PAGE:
How Do We Keep Our Kids Catholic?

A great reflection by More2Life Radio contributor, Kim Cameron-Smith of

So how do we keep our kids Catholic, then?  We build a strong Catholic home culture and we love our children unconditionally.  We respond to their legitimate needs with respect and tenderness.  We parent with grace and authority, but never strident, rude, controlling coldness.  This is a difference between authoritative parenting (clear expectations guided by warmth and acceptance) and authoritarian parenting (an expectation of blind obedience with threat of severe consequences for disobedience).  The fact is, and this statement is supported in the scientific literature, children who are securely attached to their parents are far more likely to internalize the values and religious faith (or non-faith) of their parents; children who are insecurely attached are far less likely to internalize those values or that faith.  That means we can have all the family Rosaries we want, but if we scare our kids, ignore them, threaten them, make them feel invisible, stupid, or bad, then they will be easy pickins for the goofy stuff they’ll encounter in adulthood that masquerades as deeper meaning.   READ MORE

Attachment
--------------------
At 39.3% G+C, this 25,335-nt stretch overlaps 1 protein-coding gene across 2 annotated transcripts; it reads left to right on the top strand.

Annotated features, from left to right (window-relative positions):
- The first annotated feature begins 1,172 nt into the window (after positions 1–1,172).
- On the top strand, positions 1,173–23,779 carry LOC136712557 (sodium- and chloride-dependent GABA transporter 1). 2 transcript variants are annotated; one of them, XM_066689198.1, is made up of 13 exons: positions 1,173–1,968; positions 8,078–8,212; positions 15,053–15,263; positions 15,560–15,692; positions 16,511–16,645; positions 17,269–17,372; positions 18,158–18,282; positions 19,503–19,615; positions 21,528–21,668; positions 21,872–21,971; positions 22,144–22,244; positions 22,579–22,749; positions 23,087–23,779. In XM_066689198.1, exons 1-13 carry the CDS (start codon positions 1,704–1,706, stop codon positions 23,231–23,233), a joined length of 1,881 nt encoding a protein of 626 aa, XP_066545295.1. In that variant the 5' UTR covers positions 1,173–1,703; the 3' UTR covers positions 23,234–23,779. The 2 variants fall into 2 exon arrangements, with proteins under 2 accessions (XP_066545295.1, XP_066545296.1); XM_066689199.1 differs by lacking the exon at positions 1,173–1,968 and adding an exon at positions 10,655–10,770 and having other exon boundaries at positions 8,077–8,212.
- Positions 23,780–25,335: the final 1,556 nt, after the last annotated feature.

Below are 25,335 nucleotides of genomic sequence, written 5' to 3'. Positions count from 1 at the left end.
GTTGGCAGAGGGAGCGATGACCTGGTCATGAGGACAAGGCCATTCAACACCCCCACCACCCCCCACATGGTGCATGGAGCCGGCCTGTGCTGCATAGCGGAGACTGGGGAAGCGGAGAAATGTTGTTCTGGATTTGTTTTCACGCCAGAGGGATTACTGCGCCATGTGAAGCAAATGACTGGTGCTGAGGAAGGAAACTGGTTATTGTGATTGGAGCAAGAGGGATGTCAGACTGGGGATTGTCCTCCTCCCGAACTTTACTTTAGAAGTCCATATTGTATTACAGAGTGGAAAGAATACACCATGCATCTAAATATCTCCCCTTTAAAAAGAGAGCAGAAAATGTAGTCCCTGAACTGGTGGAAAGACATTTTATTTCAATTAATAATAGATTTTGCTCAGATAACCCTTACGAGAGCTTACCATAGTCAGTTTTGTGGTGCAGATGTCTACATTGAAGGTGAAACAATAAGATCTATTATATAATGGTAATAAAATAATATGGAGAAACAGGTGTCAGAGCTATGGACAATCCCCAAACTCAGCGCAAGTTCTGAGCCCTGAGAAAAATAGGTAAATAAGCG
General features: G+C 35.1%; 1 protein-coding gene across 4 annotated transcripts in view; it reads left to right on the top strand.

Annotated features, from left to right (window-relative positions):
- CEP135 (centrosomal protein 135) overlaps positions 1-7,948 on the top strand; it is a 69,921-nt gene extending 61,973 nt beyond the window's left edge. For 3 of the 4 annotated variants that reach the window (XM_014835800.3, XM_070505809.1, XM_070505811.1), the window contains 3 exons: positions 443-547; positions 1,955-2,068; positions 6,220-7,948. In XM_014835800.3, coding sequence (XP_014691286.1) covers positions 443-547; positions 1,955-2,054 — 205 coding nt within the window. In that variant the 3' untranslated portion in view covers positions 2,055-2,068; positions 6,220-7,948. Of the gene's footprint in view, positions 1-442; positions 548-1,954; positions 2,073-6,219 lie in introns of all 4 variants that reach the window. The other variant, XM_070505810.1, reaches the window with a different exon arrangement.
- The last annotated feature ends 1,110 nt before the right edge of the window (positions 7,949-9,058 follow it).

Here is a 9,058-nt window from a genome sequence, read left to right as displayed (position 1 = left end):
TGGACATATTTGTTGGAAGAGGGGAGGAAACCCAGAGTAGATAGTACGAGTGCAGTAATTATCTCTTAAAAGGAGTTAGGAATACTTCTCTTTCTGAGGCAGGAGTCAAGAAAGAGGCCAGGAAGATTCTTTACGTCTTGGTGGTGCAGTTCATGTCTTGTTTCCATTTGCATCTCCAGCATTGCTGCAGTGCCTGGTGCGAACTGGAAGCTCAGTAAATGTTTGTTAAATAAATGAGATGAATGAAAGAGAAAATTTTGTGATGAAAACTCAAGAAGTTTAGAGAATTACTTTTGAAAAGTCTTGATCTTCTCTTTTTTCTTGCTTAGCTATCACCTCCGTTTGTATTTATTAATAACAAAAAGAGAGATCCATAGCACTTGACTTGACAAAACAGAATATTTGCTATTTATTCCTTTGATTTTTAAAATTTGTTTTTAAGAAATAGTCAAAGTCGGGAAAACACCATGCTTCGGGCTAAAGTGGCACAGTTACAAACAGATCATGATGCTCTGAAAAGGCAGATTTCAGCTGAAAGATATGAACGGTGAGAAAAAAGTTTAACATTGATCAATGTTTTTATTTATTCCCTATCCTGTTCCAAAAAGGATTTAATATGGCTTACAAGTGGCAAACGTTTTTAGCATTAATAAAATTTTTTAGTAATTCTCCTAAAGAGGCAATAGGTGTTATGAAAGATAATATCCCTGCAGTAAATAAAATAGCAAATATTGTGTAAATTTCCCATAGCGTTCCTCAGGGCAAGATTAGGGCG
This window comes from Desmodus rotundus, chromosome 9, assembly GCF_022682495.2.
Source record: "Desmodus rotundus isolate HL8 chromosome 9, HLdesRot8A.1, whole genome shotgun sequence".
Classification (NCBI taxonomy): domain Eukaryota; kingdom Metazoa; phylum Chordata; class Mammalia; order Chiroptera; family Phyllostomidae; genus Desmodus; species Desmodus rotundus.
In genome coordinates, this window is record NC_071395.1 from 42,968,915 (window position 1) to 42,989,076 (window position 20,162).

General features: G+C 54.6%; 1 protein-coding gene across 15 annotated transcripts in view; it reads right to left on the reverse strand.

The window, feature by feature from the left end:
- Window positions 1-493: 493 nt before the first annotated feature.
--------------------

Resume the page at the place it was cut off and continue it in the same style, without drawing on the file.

For more information on raising Catholic kids check out a copy of Parenting with Grace:  The Catholic Parents’ Guide to Raising (almost) Perfect Kids!

About Dr. Greg

Dr. Gregory Popcak directs the Pastoral Solutions Institute, an organization dedicated to helping Catholics find faith-filled solutions to marriage, family, and personal problems. Together with his wife, Lisa, he hosts More2Life Radio. He is the author of over a dozen books integrating psychological insights with our Catholic faith. For more info about books, tele-counseling and other resources, visit

  • michicatholic

    1. Have a personal relationship with God inside the Catholic Church. Don’t dismiss this 95% of Catholics don’t have one, and about 50% of them believe you can’t have one!

    2. Read scripture with your kids and teach them to have a personal relationship with God too.

    This is the surest path to keeping your kids Catholic. If you simply teach them to belong to the culture, when they leave the culture, they leave their religion too.

  • Kim Cameron-Smith

    I agree: To become a disciple of Christ, our children need to encounter Christ personally and develop a thriving relationship with him. But values are passed on primarily through culture, for better or ill. We can’t dismiss the power of culture in cultivating in our children a love for the faith. I’m not talking about just going to Mass and doing the minimal necessary to avoid hell; I’m talking about the rich tradition and the many home practices that have been handed on through the generations that create a distinctively Catholic way of living and being, that help identify us as Catholic Christians and aid us in feeling connecting to the past, the present, and the future.